"Bring me my arrows of desire," wrote William Blake in 1809, indicating that he may have been the first of the many English poets who were also dart players.

Darts, which goes back to medieval times when it sharpened yeoman archers' eyes, was extremely popular in 19th-century literary circles. Ruskin, Morris, Rosseti and Wordsworth were all better than average, and Oscar Wilde, with characteristic immodesty, described himself as "an adept." As usual, Wilde may have been telling no more than the truth - the grudge matches between him and Establishment champion Matthew Arnold still command hushed tones whenever oldtime darters meet.

At least that's what my friend the dart player says, and it may be true, though he's a bit vague about how this upper-class intellectual game turned into England's great tavern sport and Andy Capp's life's work.

But none of that really matters: Darts is fun. And darts is slowly becoming big business. This week the Washington Area Darts Asscoiation is running its fourth annual. Washington Open - Oct. 7, 8 and 9 at the Convention Center of the Twin Bridges Mariott - with more than $13,000 in cash and trophies, and darters from all over the country. If you've never been to a dart tournament, this is your chance.

Bar-pale failed surfers from California.

Mixed teams from the date-bars in Manhattan, with nylon shirts that look just like bowling shirts only covered with darts and names like Mr. Goodbar, Tropic of Cancer or Fear of Flying.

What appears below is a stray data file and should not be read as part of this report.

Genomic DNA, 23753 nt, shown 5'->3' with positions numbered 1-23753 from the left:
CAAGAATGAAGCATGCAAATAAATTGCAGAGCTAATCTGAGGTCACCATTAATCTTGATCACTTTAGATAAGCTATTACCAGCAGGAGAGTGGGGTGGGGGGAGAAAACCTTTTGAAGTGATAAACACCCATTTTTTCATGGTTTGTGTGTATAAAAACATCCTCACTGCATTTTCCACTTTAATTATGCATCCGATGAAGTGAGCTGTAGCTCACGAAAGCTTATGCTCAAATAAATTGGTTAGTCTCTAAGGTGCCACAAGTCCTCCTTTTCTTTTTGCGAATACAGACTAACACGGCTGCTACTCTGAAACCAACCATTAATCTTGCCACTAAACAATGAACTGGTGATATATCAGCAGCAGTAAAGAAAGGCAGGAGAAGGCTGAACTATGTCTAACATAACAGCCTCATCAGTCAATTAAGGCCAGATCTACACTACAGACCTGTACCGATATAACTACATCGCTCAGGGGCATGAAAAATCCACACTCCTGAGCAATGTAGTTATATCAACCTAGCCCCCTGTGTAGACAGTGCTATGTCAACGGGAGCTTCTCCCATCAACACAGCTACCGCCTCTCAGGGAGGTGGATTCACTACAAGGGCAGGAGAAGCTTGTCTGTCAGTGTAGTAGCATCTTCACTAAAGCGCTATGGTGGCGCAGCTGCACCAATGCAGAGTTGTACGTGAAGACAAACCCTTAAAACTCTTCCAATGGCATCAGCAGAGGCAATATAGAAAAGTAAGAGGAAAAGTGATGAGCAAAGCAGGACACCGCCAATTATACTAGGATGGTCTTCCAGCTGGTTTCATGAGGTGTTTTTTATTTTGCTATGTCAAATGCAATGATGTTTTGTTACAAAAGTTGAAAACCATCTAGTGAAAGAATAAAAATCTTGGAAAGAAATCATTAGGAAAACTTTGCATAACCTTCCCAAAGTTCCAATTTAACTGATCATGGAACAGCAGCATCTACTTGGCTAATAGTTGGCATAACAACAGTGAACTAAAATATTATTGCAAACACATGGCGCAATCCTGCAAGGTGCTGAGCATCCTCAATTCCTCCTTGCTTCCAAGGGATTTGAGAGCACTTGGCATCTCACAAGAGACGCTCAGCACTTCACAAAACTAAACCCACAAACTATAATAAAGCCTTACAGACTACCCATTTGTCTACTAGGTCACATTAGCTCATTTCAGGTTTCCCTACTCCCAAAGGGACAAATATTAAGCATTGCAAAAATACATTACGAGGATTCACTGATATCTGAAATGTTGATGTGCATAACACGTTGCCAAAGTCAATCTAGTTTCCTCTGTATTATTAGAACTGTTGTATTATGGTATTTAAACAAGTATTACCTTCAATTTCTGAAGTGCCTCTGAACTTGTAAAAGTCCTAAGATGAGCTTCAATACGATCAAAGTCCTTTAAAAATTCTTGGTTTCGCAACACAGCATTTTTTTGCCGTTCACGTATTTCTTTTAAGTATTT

Heavy guys in their mid-40s, whose beerbarrel chests seem to slip slowly toward their knees, an inch a drink, as the hour gets later and their shooting gets better, and who are all from Philadelphia and shoot better than anybody - except reigning champion Conrad Daniels, who is from Trenton, N.J.

Plus any number of the kind of guys you always thought spent their lives hustling pool, who will try to hustle you a game of darts, or pool if you like, or pitching pennies if all else fails. Guys who don't like the hotel brand and so bring their own beer in duffel bags, and wear hats made of empty beer cans and knitted tassels. Guys who will offer to bet you they can hit any number you pick - throwing three darts at a time, or backward, or with a sheet of newspaper covering the board. (Never, never, bet any dart player that he can't do something - especially if it sounds absolutely impossible.)

Lots of friendly family bar camaraderie.

Some amazing shooting - Conrad Daniels will be here, and as Muhammed Ali says, "It's gotta be something to be the best - at anything, I don't care what it is."

After watching Daniels, and a couple of the Philly shooters like Ray Fisher and Frank Ennis, you may decide along with Dante Gabriel Rosetti that even being good at darts is "an ambition worthy of a lifetime of effort."

If Rosetti ever actually said that, of course. All I have is the word of my darter friend - whom I can beat twenty times in a row at a dollar a game, and then when we raise the stakes to $5 I lose 10 games before I realize what's happening. So I don't know why, or if, I trust him.

If you want to make a weekend of it, the tournament starts tonight at 8:30 and will probably adjourn to several easy-to-find dart bars later. Saturday, four-man team and doubles day, starts at 10 a.m. Sunday - individual shooting, the most tension-filled and exciting event - also starts at 10 a.m., with the trophies and prizes (possibly including the traditional case of beer for the highest round) given out at 8 p.m. Dress casual. Admission free.

Dart tournaments are usually something like a cross between celebrity bowling, a day at the races and a holiday wekend at a neighborhood bar. Try one and see.